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Satellite Question

  1. Apr 1, 2004 #1
    I am a first-year physics/chemistry major in First-term Calculus-based Physics. Normally, I have no trouble with my physics assignments, but this problem...man, i have no idea even where to start, even after analyzing it for two hours straight! Any help would be appreciated!

    5. You are an astronaut in the space shuttle pursuing a satellite in need of repair. You find yourself in a circular orbit of the same radius as the satellite, but 20 km behind it.

    (a) How long will it take to reach the satellite if you reduce your orbital radius by 0.9 km?

    (b) By how much must your reduce your orbital radius to catch up in 7.3 hours?
  2. jcsd
  3. Apr 1, 2004 #2
    For circular orbit,

    [tex]a_\textrm{centripetal} = \frac{v^2}{r}[/tex]

    correct? Now, this centripetal acceleration must be provided by gravity (what else is going to produce it?), so acceleration due to gravity is

    [tex]a_\textrm{gravity} = G\frac{M_\textrm{Earth}}{r^2}[/tex]

    So centripetal acceleration and acceleration due to gravity will be equal. Now we have an equation relating velocity and radius. Can you take it from here?

    The second problem works the same way, just backwards.

  4. Apr 1, 2004 #3
    Oh, I forgot! I know that this relationship needs to be used somehow, but I still can't seem to see how:

    (mv^2)/r = Gm*(m of earth)/(r^2)
  5. Apr 1, 2004 #4
    don't i need to know the original radius? or does that not really matter?
  6. Apr 1, 2004 #5
    It seems to me that you do, but everybody's working me so hard that I'm running around like a madman and I could very well be wrong. Is the initial orbital radius given? Do they want you to solve it symbolically?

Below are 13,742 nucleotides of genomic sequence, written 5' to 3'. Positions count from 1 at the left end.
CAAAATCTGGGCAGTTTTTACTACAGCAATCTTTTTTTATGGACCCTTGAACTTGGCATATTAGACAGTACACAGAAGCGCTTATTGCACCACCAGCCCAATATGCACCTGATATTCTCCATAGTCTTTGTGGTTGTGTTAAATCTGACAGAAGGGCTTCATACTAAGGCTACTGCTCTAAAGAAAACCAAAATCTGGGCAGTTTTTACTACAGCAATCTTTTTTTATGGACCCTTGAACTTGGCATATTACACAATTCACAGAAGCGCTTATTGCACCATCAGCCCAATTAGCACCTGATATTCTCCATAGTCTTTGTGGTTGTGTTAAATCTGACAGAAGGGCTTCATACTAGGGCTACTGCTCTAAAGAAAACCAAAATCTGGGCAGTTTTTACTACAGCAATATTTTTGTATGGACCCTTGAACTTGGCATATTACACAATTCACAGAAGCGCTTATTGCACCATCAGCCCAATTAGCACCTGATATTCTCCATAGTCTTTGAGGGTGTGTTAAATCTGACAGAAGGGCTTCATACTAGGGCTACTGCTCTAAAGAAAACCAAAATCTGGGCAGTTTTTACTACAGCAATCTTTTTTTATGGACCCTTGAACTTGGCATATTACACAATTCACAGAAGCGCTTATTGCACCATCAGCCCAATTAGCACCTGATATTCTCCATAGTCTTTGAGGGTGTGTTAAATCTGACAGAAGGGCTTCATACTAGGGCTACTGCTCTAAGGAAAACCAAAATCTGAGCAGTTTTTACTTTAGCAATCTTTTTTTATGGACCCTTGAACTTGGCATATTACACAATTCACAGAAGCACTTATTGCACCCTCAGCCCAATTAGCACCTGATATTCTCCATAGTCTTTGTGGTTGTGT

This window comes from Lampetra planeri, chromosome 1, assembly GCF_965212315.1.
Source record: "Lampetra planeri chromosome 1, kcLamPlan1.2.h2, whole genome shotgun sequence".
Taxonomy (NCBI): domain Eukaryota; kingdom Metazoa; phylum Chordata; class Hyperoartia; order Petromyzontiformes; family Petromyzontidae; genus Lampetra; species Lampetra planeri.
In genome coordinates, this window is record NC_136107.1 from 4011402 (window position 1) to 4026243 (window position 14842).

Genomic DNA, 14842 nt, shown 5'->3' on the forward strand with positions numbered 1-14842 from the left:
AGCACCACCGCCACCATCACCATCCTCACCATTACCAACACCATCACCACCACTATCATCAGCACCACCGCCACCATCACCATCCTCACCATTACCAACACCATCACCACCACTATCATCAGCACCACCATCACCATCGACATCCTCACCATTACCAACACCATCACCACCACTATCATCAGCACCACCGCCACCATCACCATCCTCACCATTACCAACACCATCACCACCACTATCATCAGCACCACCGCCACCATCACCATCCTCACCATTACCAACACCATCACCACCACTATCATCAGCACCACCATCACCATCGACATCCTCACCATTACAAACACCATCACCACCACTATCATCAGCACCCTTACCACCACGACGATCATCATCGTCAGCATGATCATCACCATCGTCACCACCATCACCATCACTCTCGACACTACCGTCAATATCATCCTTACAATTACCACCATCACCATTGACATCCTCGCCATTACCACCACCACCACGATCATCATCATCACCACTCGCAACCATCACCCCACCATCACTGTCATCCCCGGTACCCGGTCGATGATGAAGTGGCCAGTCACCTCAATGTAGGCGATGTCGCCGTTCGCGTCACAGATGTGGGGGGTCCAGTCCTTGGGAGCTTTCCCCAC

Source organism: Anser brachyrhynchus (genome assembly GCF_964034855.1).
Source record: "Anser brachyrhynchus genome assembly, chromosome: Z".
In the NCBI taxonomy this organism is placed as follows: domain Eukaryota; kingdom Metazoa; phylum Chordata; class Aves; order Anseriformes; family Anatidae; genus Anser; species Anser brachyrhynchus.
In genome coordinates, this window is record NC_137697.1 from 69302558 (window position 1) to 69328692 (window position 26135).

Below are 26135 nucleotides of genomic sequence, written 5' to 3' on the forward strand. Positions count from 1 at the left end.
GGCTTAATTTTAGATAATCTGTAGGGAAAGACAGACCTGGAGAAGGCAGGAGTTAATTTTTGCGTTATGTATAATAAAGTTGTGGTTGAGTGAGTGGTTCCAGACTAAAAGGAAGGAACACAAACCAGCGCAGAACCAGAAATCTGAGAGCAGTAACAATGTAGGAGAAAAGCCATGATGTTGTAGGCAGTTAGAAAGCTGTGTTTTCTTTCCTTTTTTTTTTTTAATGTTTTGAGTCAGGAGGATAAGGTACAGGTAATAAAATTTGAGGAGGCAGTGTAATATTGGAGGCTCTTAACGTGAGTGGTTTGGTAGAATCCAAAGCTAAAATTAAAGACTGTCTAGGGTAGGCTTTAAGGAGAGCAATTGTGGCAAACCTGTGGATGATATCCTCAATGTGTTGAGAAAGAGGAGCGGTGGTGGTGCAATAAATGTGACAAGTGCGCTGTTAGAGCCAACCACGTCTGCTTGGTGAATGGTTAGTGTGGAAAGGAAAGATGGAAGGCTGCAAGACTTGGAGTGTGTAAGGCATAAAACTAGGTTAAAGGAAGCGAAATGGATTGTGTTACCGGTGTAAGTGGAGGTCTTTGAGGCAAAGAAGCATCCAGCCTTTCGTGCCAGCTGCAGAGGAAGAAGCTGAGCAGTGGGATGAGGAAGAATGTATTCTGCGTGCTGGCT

See where you can take that equation.

  7. Apr 1, 2004 #6
    The initial orbital radius isn't given, but they still expect me to come up with a numerical answer...lol, soon I'm probably just going to start guessing, hope I come up with the right answer!
  8. Apr 2, 2004 #7
    This all was misleading, so forget it.

    Last edited: Apr 2, 2004
  9. Apr 2, 2004 #8
    All right. Here we go.

    [tex]\frac{1}{v_i^2} - \frac{1}{v_f^2} = \frac{r_0 - r_0 + .9 km}{GM}[/tex]

    Take it from there.

  10. Apr 3, 2004 #9
    ok...i figured out what i was supposed to do...
    [tex]\frac{mv^2}{r} = \frac{GmM}{r^2}[/tex]

    m cancels out, leaving:
    [tex]\frac{v^2}{r} = \frac{GM}{r^2}[/tex]

    solving for v gives:
    [tex]v = \sqrt{GM}*r^{-1/2}[/tex]

    taking the derivative gives us [tex]dv[/tex] in terms of [tex]r[/tex] and [tex]dr[/tex]:
    [tex]dv = \sqrt{GM}*r^{-3/2}*dr[/tex]

    Now, I guess I was supposed to assume that the satellite was a low-orbiting body, thus the orbital radius is nearly equal to the radius of the earth.
    Thus, [tex]r = 6.38 * 10^3 km[/tex]
    [tex]M = 5.97 * 10^{24} kg[/tex]
    [tex]G = 6.67 * 10^{-11} Nm^2kg^{-2}[/tex]
    [tex]dr = 0.9 km[/tex]

    Solving gives:
    [tex]dv = 2.02 m/s[/tex]

    Because [tex]dr[/tex] is so small in comparison with the orbital radius, the effect it has on the rest of the solution is negligible.

    Because all aspects of the two orbiting bodies are effectively equal except for the velocities, we can now use:

    [tex]t = \frac{d}{v}[/tex]
    [tex]d = 20 km[/tex]
    [tex]v = 2.02 m/s[/tex]

    From this, we obtain [tex]t = 9.90 hrs[/tex]
    Part B uses these equations, but in reverse.
  11. Apr 3, 2004 #10
    Personally, I think that's a poor assumption on the part of the problem writers. But that's just me.

    And, just for your future use, the dv/dr method yields the same results as substituting in

    [tex]v_f = v_i + \Delta v[/tex]

    but requires less algebra. It's pretty intuitive to see how this is true, since we know in the limit delta v = dv.

    Last edited: Apr 3, 2004
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